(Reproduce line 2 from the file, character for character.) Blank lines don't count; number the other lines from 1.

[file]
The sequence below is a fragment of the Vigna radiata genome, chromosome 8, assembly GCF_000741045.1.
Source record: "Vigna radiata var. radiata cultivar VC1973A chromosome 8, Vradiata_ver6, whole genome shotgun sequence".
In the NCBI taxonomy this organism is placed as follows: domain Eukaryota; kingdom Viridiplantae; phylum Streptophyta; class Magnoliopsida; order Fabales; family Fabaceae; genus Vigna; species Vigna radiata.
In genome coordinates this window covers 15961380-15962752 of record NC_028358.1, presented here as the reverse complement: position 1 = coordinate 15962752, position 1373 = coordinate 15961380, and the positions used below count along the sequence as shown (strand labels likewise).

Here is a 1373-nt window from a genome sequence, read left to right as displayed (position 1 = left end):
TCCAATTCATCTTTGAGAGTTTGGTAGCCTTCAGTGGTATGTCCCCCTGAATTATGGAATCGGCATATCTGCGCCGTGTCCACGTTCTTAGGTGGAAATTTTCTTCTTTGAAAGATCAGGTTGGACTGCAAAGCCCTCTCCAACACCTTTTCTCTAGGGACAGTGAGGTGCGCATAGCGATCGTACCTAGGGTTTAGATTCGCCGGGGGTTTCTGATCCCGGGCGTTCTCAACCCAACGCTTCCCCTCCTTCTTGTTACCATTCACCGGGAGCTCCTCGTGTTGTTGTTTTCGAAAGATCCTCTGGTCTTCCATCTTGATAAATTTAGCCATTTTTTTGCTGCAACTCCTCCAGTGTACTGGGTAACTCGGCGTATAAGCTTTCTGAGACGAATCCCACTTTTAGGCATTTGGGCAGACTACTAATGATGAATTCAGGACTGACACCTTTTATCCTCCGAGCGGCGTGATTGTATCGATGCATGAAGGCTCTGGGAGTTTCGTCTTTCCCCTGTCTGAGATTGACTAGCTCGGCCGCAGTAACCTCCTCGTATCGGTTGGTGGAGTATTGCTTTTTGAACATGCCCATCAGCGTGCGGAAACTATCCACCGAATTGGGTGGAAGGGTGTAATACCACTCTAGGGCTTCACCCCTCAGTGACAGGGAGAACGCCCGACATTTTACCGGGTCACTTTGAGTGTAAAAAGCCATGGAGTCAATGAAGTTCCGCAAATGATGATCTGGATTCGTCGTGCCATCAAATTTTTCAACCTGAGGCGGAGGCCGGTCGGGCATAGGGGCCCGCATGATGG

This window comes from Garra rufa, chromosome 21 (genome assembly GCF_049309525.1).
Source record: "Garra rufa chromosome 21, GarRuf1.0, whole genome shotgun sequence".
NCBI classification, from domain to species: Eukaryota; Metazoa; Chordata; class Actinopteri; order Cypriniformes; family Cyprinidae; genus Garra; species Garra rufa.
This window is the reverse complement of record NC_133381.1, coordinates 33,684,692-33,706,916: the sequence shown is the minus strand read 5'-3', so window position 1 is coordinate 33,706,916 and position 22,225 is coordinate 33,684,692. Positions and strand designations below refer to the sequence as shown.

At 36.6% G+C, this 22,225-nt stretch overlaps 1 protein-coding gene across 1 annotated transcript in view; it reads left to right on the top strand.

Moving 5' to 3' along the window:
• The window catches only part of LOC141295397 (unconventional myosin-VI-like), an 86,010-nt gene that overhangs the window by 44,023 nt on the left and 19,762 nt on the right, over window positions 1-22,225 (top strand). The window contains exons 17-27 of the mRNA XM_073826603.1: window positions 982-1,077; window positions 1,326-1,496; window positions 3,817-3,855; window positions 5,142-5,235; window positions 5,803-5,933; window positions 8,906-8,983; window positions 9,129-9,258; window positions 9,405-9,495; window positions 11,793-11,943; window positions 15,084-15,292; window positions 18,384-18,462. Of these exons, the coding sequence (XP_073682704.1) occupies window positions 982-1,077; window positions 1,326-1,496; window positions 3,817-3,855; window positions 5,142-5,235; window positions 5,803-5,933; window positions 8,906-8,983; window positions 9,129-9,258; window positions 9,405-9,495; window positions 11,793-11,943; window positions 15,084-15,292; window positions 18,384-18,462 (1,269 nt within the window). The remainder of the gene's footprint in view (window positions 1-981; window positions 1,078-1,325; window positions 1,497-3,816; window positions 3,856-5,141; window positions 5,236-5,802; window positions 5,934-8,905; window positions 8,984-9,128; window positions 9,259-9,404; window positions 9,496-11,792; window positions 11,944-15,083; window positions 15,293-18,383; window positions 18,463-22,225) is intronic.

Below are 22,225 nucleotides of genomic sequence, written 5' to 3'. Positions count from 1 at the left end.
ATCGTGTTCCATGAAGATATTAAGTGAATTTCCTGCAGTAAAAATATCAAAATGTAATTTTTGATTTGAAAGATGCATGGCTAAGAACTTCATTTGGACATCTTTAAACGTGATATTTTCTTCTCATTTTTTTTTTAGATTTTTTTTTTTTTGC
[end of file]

Source record: "Vigna radiata var. radiata cultivar VC1973A chromosome 8, Vradiata_ver6, whole genome shotgun sequence".